Telehealth for Cystic Fibrosis During COVID-19 Largely Accepted by Clinicians

Lung CT Scan Cystic Fibrosis
Clinicians across multiple disciplines largely accepted telehealth in the cystic fibrosis care model during the COVID-19 pandemic.

Clinicians across multiple disciplines largely accepted telehealth in the cystic fibrosis (CF) care model during the COVID-19 pandemic, according to the results of a survey published in the Annals of the American Thoracic Society.

A multidisciplinary working group distributed cross-sectional, web-based surveys to 80 clinicians at medium to large CF programs across the United States. Respondents included physicians, nurse practitioners, physician’s assistants, registered nurses, registered dietitians, social workers, mental health providers, pharmacists, respiratory therapists, and physical therapists. All respondents had completed 1 CF telehealth visit.

The 35-question survey explored how telehealth visits were performed, clinicians’ perceptions of their telehealth experience, and preferences for future telehealth visits. A survey was first distributed between May and June 2020, while a follow-up survey with identical questions was distributed again at a later date to identify changes in telehealth perceptions after 6 months of use.

Of the 80 clinicians who completed the initial survey, 63 also completed the follow-up survey. Approximately 90% of clinicians said they had never used telehealth prior to the COVID-19 pandemic. Up to 83% of respondents said they received “adequate” training before starting telehealth, and 65% of clinicians said they completed more than 10 visits by the time they were administered the survey.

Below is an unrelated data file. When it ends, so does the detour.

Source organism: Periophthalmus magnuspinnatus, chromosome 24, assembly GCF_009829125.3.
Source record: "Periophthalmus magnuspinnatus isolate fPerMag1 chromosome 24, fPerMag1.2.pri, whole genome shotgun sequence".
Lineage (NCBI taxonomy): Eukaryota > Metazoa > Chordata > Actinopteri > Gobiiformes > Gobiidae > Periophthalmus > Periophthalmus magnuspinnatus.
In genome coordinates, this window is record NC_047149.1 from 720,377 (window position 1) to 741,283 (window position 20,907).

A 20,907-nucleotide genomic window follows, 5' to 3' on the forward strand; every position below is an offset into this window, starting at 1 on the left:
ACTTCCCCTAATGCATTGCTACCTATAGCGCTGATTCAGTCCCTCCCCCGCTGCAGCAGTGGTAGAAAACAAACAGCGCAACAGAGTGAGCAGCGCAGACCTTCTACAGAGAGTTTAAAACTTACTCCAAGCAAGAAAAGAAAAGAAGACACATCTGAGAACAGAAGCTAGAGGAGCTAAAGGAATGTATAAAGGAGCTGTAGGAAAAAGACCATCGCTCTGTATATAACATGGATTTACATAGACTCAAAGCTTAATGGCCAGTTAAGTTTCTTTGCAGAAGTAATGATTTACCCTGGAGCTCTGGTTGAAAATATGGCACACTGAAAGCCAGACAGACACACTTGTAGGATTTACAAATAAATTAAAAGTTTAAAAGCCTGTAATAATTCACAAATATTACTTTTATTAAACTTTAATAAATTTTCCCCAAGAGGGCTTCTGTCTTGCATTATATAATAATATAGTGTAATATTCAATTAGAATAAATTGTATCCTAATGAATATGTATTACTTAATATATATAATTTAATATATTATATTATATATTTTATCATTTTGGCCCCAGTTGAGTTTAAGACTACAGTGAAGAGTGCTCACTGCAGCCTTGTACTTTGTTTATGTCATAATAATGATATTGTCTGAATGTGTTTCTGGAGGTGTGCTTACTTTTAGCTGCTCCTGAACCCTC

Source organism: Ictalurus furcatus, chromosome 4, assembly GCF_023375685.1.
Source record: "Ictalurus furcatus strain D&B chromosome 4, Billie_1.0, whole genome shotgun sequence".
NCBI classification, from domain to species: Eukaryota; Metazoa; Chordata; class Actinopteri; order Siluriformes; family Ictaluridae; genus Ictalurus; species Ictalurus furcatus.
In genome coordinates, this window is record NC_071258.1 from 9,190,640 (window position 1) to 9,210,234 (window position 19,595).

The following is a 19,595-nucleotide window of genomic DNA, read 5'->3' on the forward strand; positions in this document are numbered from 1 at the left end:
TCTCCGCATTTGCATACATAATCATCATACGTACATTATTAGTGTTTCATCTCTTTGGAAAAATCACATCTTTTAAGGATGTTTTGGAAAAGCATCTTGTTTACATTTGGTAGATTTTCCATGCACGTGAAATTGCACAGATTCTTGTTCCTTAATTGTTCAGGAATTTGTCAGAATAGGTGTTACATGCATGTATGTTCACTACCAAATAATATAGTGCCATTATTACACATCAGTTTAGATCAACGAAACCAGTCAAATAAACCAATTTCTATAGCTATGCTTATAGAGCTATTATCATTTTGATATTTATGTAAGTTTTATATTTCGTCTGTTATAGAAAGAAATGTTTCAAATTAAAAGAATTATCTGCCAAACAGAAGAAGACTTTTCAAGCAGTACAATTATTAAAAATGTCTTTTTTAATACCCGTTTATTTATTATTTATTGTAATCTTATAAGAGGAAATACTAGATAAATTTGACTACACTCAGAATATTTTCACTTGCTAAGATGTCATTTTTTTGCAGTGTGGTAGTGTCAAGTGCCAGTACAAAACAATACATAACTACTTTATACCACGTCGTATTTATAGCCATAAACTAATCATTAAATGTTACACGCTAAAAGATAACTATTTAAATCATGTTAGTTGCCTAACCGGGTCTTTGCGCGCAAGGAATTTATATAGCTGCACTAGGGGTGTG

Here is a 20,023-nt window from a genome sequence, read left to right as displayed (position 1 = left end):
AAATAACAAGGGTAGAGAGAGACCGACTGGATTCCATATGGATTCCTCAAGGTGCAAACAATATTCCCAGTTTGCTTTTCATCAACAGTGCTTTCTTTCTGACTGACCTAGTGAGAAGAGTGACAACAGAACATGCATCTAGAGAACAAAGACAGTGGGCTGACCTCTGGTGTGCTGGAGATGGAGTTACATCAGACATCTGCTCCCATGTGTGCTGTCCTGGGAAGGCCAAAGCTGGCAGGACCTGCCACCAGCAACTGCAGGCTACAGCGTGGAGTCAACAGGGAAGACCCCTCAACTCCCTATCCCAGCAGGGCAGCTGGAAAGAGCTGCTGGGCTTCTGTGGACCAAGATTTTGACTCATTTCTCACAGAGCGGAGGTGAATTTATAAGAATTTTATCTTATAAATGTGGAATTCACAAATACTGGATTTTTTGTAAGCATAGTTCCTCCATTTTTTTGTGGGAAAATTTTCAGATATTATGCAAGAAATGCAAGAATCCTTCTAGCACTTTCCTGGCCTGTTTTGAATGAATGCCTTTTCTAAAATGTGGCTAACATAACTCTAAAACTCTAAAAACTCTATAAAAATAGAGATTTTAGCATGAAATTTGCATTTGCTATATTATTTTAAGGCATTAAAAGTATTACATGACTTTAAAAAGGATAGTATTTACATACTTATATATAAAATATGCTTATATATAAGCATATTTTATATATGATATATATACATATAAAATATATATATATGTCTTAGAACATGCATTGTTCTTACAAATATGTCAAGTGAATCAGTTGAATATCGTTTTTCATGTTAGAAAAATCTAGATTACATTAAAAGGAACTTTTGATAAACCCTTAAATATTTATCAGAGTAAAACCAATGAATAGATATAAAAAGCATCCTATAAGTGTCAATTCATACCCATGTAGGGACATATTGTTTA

Zoom was the most commonly used platform for telehealth visits, accounting for 56% of clinicians in the initial survey and 57% of clinicians in the follow-up survey. Approximately 83% of respondents to the 6-month follow-up survey said they had experienced a technical difficulty at least 1 time during a telehealth visit, but 88% of these clinicians noted they were still able to complete the visit with the patient.

The majority of respondents (78%) said none or few of the patients seen during a telehealth visit had to be evaluated in an in-person encounter. The proportion that endorsed this sentiment slightly decreased at follow-up (68%; P =.4). In the follow-up survey, the researchers found relatively high levels of satisfaction (89%) and improved efficiency (56%) with the use of telehealth in CF care. Additionally, 57% reported that telehealth had a positive impact on the clinician-patient relationship.

Nearly all (99%) of clinicians said they would prefer that some/most visits be performed using telehealth if these types of visits were still offered in the future. The visits deemed by clinicians as the most appropriate for telehealth included quarterly visits (95%) and hospital follow up (61%).

At the follow-up survey, interdisciplinary asynchronous structure was considered the preferred structure for future telehealth visits (58%). Additionally, 89% of respondents at follow-up said they were interested in technology that could remotely assess oximetry or lung function in patients with CF.

Limitations of this survey study included the small sample size of respondents at both time points as well as the lack of long-term perception data beyond the 6-month follow-up mark.

The authors added that while their “findings highlight the utility of telehealth for enhancing interdisciplinary CF healthcare delivery,” additional research is “needed to understand its impact on clinical and patient reported outcomes.”


Perkins RC, Davis J, NeSmith A, et al. Favorable clinician acceptability of telehealth as part of the cystic fibrosis care model during the COVID-19 pandemic. Ann Am Thorac Soc. Published online February 26, 2021.  doi:10.1513/AnnalsATS.202012-1484RL